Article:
Working the earth

December 2, 2011

 

“If I don’t struggle to pray regularly, both privately and corporately, if I insist on waiting for inspiration on the dry days, or making sure I have the time, then prayer will be as impossible to me as the C minor Fugue without work.”

The Summer of the Great Grandmother, Madeleine L’Engle

I think I have shared this quote on here before, and I have come back to it this week in thinking about prayer, specifically the practice of Morning and Evening Prayer within the Anglican Church.

Later on in her book, L’Engle also compares praying to writing, an analogy I find more applicable to my own life (as someone with no musical abilities whatsoever). I am in fiction class right now, and it didn’t take me long to learn that trying to complete one story a week by writing only when I feel inspired is impossible. In fact, though I have found pockets of time when I feel like writing (15 minutes here, 15 minutes there), almost all of my stories this semester have been the result of sitting down and writing when I felt nothing.

I consider it a rare gift that each time I have sat down and started typing with a bad attitude, I have found my way into the rhythm of the story and, by the end, felt relieved and joyful and (sometimes) giddy. I say “rare” because, if writing really is like prayer, I know there will be days when I feel nothing all the way through.  Like prayer, the struggle won’t always be immediately rewarded with a feeling of closeness to God or self-realization.

In Cloister Walk, Kathleen Norris shares that “the ancient monastics recognized that a life of prayer must ‘work the earth of the heart.'” I think there are a lot of reasons this metaphor is fitting, one of them being that when you plant a seed, you do not see the fruit of your work immediately. Of course, we are not the planters, but we are, in a lot of ways, in charge of the soil. And this takes patience and discipline.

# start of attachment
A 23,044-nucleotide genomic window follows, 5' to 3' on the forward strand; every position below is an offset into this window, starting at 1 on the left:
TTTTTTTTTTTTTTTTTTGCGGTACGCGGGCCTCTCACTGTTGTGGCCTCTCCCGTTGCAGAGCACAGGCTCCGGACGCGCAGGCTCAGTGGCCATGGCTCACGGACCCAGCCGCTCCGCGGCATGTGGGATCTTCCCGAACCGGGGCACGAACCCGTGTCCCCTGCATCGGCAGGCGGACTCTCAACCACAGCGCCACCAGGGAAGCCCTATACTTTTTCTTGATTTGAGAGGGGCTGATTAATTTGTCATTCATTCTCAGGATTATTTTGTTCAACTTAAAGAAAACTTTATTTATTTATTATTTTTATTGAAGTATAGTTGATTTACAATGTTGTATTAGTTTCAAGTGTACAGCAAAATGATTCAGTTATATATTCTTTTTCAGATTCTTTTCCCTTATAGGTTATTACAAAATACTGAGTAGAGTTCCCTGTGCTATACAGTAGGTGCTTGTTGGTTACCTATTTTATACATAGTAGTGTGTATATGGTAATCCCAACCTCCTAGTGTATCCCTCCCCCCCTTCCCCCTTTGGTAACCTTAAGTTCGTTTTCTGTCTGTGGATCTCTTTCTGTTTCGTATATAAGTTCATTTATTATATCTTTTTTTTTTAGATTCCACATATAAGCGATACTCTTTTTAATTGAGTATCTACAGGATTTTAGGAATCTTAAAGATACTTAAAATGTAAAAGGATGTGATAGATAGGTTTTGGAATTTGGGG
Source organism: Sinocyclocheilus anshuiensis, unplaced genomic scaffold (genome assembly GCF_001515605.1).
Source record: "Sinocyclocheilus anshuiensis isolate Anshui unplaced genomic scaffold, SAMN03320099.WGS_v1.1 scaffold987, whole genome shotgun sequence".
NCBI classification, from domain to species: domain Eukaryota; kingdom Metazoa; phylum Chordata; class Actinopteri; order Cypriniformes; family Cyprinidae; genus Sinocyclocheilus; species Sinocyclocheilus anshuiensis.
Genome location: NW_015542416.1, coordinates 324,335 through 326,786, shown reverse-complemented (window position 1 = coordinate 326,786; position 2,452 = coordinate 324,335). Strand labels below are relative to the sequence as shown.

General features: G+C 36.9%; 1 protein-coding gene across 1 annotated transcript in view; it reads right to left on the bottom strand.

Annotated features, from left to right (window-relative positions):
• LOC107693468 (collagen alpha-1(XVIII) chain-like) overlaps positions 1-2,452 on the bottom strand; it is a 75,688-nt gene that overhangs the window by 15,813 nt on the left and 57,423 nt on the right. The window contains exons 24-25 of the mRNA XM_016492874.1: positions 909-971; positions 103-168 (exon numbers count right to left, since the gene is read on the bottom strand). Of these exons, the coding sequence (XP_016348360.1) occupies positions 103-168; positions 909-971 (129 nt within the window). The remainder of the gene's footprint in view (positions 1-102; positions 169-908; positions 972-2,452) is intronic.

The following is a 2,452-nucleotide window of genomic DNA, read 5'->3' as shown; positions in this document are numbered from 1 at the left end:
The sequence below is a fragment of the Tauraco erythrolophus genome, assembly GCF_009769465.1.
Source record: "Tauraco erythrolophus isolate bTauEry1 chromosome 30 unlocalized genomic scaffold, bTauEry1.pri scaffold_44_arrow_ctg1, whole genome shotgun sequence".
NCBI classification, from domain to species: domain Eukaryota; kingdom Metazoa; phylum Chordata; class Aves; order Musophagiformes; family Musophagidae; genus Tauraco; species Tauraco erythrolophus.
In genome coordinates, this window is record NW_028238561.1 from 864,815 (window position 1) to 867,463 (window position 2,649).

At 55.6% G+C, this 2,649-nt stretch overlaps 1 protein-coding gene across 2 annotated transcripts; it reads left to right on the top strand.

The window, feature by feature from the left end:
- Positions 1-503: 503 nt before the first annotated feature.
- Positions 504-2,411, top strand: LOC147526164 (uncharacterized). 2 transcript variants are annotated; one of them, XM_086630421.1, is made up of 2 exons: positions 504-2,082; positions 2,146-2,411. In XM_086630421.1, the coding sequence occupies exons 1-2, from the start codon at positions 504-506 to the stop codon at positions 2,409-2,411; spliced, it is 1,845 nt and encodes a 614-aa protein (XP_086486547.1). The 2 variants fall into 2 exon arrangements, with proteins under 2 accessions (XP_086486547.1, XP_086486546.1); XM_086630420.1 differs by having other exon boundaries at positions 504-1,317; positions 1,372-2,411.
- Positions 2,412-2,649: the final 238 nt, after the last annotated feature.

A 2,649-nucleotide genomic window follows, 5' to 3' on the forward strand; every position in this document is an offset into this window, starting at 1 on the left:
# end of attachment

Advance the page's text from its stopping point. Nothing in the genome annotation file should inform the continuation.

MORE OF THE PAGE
The purpose of recited prayers is not to stifle genuine engagement. They might cater to passivity, but only when I abuse them. To pray words already written involves effort, a submission and conforming of the heart that is easier on some days than others.

Henri Nouwen says,

“Only in the context of grace can we face our sin; only in the place of healing do we dare show our wounds; only with a single-minded attention to Christ can we give up our clinging fears and face our own true nature.”

 This is why after Confession comes Thanksgiving, why after The Creeds comes intercession.

I have found that instead of being burdensome and regimented, practicing Morning and Evening prayer has, among other things, taught me about grace.

When I have been lazy or angry or careless and have not stopped to pray, there is tomorrow morning.

When I am too empty or angry to form my own words, the words on the page remind me who I am, and they become my own.

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